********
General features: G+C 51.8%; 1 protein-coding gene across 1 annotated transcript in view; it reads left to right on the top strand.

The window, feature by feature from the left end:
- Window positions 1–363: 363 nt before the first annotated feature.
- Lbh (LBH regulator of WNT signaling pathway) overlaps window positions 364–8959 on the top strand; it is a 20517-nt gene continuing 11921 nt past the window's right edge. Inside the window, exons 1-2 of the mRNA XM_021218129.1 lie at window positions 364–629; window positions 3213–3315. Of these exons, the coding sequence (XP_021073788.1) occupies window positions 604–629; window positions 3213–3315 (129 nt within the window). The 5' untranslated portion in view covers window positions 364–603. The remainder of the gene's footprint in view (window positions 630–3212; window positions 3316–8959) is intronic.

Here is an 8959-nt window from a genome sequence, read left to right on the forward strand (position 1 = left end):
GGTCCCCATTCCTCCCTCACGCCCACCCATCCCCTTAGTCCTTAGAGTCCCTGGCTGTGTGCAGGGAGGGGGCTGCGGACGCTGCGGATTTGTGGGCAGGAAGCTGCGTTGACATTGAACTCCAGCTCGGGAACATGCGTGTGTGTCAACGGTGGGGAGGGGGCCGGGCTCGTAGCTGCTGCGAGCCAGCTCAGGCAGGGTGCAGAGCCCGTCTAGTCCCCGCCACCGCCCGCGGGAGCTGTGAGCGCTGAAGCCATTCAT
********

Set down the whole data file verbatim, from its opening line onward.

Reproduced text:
General features: G+C 51.8%; 1 protein-coding gene across 1 annotated transcript in view; it reads left to right on the top strand.

The window, feature by feature from the left end:
- Window positions 1–363: 363 nt before the first annotated feature.
- Lbh (LBH regulator of WNT signaling pathway) overlaps window positions 364–8959 on the top strand; it is a 20517-nt gene continuing 11921 nt past the window's right edge. Inside the window, exons 1-2 of the mRNA XM_021218129.1 lie at window positions 364–629; window positions 3213–3315. Of these exons, the coding sequence (XP_021073788.1) occupies window positions 604–629; window positions 3213–3315 (129 nt within the window). The 5' untranslated portion in view covers window positions 364–603. The remainder of the gene's footprint in view (window positions 630–3212; window positions 3316–8959) is intronic.

Here is an 8959-nt window from a genome sequence, read left to right on the forward strand (position 1 = left end):
GGTCCCCATTCCTCCCTCACGCCCACCCATCCCCTTAGTCCTTAGAGTCCCTGGCTGTGTGCAGGGAGGGGGCTGCGGACGCTGCGGATTTGTGGGCAGGAAGCTGCGTTGACATTGAACTCCAGCTCGGGAACATGCGTGTGTGTCAACGGTGGGGAGGGGGCCGGGCTCGTAGCTGCTGCGAGCCAGCTCAGGCAGGGTGCAGAGCCCGTCTAGTCCCCGCCACCGCCCGCGGGAGCTGTGAGCGCTGAAGCCATTCAT